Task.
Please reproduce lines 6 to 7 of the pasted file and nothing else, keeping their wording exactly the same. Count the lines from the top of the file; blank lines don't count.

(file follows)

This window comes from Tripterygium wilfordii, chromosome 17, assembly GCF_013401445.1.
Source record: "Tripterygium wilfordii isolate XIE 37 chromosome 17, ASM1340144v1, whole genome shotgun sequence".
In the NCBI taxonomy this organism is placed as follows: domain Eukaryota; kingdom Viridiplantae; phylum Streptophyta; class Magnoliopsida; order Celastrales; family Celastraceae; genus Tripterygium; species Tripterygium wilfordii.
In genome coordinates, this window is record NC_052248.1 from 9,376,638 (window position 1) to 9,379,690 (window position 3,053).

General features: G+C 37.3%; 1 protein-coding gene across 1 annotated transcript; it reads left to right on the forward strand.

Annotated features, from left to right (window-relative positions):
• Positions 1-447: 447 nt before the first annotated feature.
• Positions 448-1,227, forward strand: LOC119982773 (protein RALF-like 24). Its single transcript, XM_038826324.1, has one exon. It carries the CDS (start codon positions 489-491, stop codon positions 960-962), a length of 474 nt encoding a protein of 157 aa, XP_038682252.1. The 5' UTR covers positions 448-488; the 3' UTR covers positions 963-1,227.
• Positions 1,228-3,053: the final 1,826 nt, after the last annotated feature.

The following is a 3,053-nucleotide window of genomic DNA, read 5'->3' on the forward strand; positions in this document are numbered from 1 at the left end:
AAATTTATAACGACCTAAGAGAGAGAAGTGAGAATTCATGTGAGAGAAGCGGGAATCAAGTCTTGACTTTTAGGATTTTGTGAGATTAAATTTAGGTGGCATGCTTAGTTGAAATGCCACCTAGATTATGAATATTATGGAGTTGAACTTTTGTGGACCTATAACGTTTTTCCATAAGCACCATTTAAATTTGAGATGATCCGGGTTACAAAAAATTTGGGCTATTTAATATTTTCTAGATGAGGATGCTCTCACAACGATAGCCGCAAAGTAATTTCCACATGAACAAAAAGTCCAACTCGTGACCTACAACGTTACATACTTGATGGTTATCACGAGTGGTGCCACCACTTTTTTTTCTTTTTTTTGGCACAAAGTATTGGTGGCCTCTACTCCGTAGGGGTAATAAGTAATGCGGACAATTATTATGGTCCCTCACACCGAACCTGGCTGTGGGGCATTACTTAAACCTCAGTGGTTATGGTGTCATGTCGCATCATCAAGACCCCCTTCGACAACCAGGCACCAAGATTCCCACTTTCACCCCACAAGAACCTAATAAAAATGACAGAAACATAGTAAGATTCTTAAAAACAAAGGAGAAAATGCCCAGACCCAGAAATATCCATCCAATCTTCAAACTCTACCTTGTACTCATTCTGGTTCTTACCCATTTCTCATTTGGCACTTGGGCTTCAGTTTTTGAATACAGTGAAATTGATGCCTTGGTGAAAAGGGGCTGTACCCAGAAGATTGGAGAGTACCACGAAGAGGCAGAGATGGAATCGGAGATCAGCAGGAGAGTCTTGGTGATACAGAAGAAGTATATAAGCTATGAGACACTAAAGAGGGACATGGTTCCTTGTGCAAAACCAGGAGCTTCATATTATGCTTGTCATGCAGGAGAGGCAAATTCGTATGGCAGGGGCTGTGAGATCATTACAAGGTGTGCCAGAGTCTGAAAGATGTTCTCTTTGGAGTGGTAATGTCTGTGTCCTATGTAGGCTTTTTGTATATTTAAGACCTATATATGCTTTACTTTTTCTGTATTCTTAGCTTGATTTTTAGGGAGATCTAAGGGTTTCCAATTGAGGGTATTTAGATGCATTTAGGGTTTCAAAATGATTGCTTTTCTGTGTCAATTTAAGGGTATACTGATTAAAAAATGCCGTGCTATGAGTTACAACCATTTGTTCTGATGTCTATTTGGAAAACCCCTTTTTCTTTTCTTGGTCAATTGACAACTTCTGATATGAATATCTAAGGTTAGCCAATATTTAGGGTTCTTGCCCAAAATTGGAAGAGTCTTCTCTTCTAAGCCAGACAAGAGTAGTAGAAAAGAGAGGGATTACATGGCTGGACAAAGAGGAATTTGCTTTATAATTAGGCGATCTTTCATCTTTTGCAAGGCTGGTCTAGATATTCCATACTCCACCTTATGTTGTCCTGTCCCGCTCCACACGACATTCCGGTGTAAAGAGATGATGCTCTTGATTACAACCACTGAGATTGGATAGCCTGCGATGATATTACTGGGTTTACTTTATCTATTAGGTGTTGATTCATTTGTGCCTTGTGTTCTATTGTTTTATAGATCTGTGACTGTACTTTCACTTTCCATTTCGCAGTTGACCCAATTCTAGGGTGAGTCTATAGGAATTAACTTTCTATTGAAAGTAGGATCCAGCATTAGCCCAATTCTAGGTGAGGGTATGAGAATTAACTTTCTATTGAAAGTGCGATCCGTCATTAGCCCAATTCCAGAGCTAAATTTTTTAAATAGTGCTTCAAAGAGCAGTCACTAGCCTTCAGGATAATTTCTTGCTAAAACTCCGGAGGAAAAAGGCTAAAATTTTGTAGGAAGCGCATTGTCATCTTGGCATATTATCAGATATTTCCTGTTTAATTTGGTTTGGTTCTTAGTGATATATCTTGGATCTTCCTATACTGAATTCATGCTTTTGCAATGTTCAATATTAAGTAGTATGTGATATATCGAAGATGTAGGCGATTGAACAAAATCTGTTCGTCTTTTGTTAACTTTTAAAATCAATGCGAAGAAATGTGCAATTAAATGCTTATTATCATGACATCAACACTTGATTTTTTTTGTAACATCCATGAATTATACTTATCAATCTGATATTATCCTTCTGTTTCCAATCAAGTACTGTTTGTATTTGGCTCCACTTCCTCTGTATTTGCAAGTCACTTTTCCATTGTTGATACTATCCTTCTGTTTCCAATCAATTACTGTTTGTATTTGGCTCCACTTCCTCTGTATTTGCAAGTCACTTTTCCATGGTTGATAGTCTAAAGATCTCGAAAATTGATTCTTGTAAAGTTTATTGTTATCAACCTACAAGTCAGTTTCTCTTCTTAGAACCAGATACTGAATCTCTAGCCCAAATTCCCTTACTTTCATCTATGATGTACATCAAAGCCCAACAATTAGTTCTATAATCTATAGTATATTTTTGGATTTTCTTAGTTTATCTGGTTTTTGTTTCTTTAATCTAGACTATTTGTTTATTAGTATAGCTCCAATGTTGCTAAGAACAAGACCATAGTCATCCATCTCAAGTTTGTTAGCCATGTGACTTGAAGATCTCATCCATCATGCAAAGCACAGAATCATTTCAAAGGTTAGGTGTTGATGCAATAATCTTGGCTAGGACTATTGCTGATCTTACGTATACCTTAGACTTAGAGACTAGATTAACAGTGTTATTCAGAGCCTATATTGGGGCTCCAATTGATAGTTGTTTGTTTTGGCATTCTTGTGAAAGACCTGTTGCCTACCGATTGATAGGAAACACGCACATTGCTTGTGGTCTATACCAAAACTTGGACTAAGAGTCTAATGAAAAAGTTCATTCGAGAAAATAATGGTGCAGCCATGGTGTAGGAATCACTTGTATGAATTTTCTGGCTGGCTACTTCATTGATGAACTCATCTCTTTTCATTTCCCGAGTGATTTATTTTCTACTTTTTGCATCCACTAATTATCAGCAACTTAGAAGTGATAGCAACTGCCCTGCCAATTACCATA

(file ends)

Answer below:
Annotated features, from left to right (window-relative positions):
• Positions 1-447: 447 nt before the first annotated feature.